- Something Old, Something New
- Course Correction
- Where does uranium come from?
- In Memoriam: Melissa Trifiletti
- Town and Gown
- The enduring legacy of Libby Coy-Lawrence
- A Wealth of Health
- Sciences, You’re Coming Home
- Man Behind the Plan
- Marching Band jazzed about new stadium
- Bricks and Brides
- 17th Annual Diversity Symposium in September
- High-fashion caftans on display
- Researchers prove dancing is good for your brain
- Stadium Sessions
- Rams Write
- Early early career researcher
- Class Notes & In Memoriam
- Congratulations to the Best Teachers of 2017
- Breaking ground on ground-breaking institute
- Boettcher, baker, legacy maker
- Close to the game
- Popular Science
- CSU fingerprints all over successful alumnus
- Perennial Home
- Bringing the Buzz on Game Day
- B is for Better
- Good for what ales you: Old Aggie Lager on tap
KEVIN UNGER’S DAYS ON CAMPUS A LIFE-ALTERING EXPERIENCE
by Tony Phifer
Kevin Unger, CEO of Poudre Valley Hospital and Medical Center of the Rockies, is the first to admit he faced challenges while an undergraduate at Colorado State University.
Mind you, he wasn’t a bad student – he just had some struggles. And that’s not such an easy thing to admit when your father, Don, was the superintendent of Poudre School District.
And yet, when you look at his resume, he has collected three degrees – including a BA in Sociology and a Ph.D. in Education and Human Resource Studies from CSU. Not bad for a guy who recruited his younger sister, Kristi, to help him with his math homework.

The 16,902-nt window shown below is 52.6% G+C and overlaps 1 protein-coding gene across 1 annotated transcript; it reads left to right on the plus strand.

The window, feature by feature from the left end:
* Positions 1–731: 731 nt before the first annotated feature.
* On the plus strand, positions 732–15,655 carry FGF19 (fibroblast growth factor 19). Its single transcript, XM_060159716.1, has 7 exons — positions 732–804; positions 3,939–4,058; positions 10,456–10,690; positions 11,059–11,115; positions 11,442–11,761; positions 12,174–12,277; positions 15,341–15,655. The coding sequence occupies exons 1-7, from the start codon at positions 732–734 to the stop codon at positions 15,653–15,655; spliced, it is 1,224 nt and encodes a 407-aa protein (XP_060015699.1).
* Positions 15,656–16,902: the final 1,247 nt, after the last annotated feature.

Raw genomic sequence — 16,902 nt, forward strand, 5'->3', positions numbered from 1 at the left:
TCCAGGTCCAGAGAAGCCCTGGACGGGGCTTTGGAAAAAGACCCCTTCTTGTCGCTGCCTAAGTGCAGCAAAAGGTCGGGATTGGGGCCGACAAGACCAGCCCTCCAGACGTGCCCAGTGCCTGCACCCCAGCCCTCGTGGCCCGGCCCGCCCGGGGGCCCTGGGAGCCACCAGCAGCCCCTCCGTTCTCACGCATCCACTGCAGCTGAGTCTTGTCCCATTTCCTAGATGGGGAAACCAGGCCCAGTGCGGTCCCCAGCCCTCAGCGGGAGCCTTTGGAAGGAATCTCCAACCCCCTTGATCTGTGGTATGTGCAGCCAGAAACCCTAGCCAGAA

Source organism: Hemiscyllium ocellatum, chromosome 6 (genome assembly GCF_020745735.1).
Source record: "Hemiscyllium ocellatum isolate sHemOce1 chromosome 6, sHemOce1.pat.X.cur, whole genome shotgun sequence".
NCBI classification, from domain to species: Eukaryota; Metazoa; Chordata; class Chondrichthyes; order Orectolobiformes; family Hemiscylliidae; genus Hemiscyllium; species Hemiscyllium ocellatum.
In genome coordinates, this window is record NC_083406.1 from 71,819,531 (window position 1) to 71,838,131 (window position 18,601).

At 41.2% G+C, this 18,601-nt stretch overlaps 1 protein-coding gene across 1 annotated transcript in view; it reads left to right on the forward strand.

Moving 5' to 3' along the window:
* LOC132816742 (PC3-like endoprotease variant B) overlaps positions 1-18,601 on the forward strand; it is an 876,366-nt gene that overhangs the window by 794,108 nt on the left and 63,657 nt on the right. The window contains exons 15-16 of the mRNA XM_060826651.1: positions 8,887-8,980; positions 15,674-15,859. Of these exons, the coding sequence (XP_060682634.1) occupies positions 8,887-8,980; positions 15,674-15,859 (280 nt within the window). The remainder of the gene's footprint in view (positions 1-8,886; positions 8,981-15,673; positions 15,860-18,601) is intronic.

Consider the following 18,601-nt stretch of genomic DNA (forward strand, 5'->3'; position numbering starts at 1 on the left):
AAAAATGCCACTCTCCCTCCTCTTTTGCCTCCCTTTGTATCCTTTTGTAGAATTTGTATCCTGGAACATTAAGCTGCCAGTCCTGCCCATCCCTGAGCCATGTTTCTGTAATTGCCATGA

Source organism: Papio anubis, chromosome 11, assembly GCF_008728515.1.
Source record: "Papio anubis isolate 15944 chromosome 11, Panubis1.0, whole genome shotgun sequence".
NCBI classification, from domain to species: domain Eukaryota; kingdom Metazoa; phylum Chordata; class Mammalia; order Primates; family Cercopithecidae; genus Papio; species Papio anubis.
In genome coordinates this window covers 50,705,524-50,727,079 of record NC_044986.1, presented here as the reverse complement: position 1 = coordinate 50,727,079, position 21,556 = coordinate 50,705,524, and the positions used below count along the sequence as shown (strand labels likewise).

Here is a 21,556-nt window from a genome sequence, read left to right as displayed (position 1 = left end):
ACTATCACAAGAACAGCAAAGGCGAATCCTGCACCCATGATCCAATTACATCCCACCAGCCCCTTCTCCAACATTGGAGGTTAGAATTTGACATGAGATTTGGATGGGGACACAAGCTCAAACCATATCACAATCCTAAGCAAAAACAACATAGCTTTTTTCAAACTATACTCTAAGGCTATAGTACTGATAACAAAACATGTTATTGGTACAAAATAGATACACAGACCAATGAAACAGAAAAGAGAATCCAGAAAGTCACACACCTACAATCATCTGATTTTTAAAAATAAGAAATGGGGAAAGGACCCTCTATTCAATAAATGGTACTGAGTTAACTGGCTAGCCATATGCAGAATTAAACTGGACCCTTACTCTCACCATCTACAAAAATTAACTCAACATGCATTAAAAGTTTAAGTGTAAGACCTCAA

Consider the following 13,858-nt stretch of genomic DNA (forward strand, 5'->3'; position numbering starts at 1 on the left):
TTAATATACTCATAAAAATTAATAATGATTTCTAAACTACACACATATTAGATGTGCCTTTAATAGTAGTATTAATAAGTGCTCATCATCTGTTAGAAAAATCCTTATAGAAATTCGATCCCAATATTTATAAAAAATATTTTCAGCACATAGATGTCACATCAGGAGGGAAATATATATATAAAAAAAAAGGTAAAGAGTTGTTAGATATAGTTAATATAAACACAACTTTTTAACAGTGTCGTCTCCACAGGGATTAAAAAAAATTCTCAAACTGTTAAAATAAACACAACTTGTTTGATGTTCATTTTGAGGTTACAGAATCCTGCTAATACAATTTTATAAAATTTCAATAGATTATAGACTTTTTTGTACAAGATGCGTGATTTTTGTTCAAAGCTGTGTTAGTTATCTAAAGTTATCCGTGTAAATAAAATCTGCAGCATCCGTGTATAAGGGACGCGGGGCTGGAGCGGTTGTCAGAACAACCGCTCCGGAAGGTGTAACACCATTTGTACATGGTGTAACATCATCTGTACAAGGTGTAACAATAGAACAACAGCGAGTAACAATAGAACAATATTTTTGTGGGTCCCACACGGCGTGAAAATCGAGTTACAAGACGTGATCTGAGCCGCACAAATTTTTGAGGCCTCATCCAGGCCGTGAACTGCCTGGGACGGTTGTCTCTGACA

That’s Kristi Bohlender, executive director of the CSU Alumni Association.
“I have to admit, it was hard having my little sister help me with my homework, but Kristi was an exceptional student,” Unger said with a chuckle. “I think the fact that I wasn’t the best student propelled me to get my Ph.D.; I wanted to prove to myself that I could do it.”
Bohlender laughed at the childhood memory.
“Kevin is a very smart and gifted person, but the rote memory stuff, he just wasn’t very good at,” she said. “I would sit with him for hours, hammering him with questions. I know that was hard for him, but I idolized my brother because of the way he treated people: me, our parents, others. He’s just a special person.”
It was at CSU that he discovered himself as a person and as a learner.
Encouraged by professors like Jack Brouillette, the kid who was born in PVH and was very comfortable in his Fort Collins environment decided to enroll in Semester at Sea.
“It was a life-altering experience for me,” he said. “It changed me completely. That’s why I always tell people that I owe my success to a lot of people at CSU who saw potential in me and encouraged me. CSU’s fingerprints are all over me.”
Unger has been with PVH/ UCHealth since 2001, steadily moving his way up. In his position as CEO he has been a catalyst in transforming the health-care industry in Northern Colorado, with MCR serving as the flagship and new hospitals in Greeley and Longmont on the way.
At the same time he has been expanding UCHealth’s relationship with CSU. This summer, the spectacular CSU Health and Medical Center opened, offering a variety of health and wellness services to CSU students and the surrounding community. UCHealth is a partner in the project.
And Unger predicts the relationship will continue to expand.
“I think the Health and Medical Center is just the beginning,” he said. “The things I have talked with (CSU President) Tony Frank about doing in the future will have a great impact on CSU and UCHealth. We’ve got a lot of dreams and aspirations about where we can take this partnership. Honestly, I think we’re just scratching the surface.”